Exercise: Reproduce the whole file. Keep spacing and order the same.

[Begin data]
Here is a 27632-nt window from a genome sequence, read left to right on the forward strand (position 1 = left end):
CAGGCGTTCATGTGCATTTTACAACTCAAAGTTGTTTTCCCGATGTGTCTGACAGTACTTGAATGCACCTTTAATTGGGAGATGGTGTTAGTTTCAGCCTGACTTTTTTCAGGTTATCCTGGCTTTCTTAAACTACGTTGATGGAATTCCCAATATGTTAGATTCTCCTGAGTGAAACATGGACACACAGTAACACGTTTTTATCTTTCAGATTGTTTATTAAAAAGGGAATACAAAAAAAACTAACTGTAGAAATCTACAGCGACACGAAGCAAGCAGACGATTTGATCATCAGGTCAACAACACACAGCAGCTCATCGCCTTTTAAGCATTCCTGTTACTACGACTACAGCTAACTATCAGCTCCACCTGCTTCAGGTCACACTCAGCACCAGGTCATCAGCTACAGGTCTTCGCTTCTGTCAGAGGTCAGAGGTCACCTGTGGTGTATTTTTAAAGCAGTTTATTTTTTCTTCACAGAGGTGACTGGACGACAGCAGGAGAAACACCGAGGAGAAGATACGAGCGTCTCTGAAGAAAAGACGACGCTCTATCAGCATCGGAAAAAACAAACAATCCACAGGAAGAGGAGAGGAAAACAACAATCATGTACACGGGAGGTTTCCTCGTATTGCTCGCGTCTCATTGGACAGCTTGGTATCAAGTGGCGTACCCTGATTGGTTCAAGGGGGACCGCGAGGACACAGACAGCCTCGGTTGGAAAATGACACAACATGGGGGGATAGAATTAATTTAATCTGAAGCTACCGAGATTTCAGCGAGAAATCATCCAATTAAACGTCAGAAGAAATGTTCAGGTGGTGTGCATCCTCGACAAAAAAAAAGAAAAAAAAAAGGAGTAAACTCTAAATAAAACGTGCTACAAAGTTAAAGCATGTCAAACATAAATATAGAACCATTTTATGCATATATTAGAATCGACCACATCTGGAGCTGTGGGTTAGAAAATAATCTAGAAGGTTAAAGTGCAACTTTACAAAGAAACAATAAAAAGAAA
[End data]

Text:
Here is a 27632-nt window from a genome sequence, read left to right on the forward strand (position 1 = left end):
CAGGCGTTCATGTGCATTTTACAACTCAAAGTTGTTTTCCCGATGTGTCTGACAGTACTTGAATGCACCTTTAATTGGGAGATGGTGTTAGTTTCAGCCTGACTTTTTTCAGGTTATCCTGGCTTTCTTAAACTACGTTGATGGAATTCCCAATATGTTAGATTCTCCTGAGTGAAACATGGACACACAGTAACACGTTTTTATCTTTCAGATTGTTTATTAAAAAGGGAATACAAAAAAAACTAACTGTAGAAATCTACAGCGACACGAAGCAAGCAGACGATTTGATCATCAGGTCAACAACACACAGCAGCTCATCGCCTTTTAAGCATTCCTGTTACTACGACTACAGCTAACTATCAGCTCCACCTGCTTCAGGTCACACTCAGCACCAGGTCATCAGCTACAGGTCTTCGCTTCTGTCAGAGGTCAGAGGTCACCTGTGGTGTATTTTTAAAGCAGTTTATTTTTTCTTCACAGAGGTGACTGGACGACAGCAGGAGAAACACCGAGGAGAAGATACGAGCGTCTCTGAAGAAAAGACGACGCTCTATCAGCATCGGAAAAAACAAACAATCCACAGGAAGAGGAGAGGAAAACAACAATCATGTACACGGGAGGTTTCCTCGTATTGCTCGCGTCTCATTGGACAGCTTGGTATCAAGTGGCGTACCCTGATTGGTTCAAGGGGGACCGCGAGGACACAGACAGCCTCGGTTGGAAAATGACACAACATGGGGGGATAGAATTAATTTAATCTGAAGCTACCGAGATTTCAGCGAGAAATCATCCAATTAAACGTCAGAAGAAATGTTCAGGTGGTGTGCATCCTCGACAAAAAAAAAGAAAAAAAAAAGGAGTAAACTCTAAATAAAACGTGCTACAAAGTTAAAGCATGTCAAACATAAATATAGAACCATTTTATGCATATATTAGAATCGACCACATCTGGAGCTGTGGGTTAGAAAATAATCTAGAAGGTTAAAGTGCAACTTTACAAAGAAACAATAAAAAGAAA